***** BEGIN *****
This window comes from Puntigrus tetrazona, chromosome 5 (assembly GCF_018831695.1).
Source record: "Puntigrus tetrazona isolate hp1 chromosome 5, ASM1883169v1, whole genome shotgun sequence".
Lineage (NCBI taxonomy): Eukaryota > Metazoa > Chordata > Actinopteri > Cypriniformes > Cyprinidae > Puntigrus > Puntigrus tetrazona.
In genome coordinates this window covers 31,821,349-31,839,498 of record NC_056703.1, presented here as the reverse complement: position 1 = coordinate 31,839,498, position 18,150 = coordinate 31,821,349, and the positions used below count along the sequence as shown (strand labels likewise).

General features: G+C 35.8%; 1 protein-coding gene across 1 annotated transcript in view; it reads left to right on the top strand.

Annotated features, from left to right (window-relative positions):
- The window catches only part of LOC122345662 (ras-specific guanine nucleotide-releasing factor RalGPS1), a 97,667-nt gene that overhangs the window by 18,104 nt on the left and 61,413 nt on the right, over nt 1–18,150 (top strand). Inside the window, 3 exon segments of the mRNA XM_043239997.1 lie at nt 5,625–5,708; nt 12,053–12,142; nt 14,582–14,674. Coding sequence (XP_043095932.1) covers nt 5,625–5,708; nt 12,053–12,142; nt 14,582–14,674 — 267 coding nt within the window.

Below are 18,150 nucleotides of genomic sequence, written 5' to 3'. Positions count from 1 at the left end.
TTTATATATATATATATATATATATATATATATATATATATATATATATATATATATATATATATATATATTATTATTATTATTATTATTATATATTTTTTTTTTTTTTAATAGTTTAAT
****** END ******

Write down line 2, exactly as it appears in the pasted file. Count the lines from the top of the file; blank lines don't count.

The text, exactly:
Source record: "Puntigrus tetrazona isolate hp1 chromosome 5, ASM1883169v1, whole genome shotgun sequence".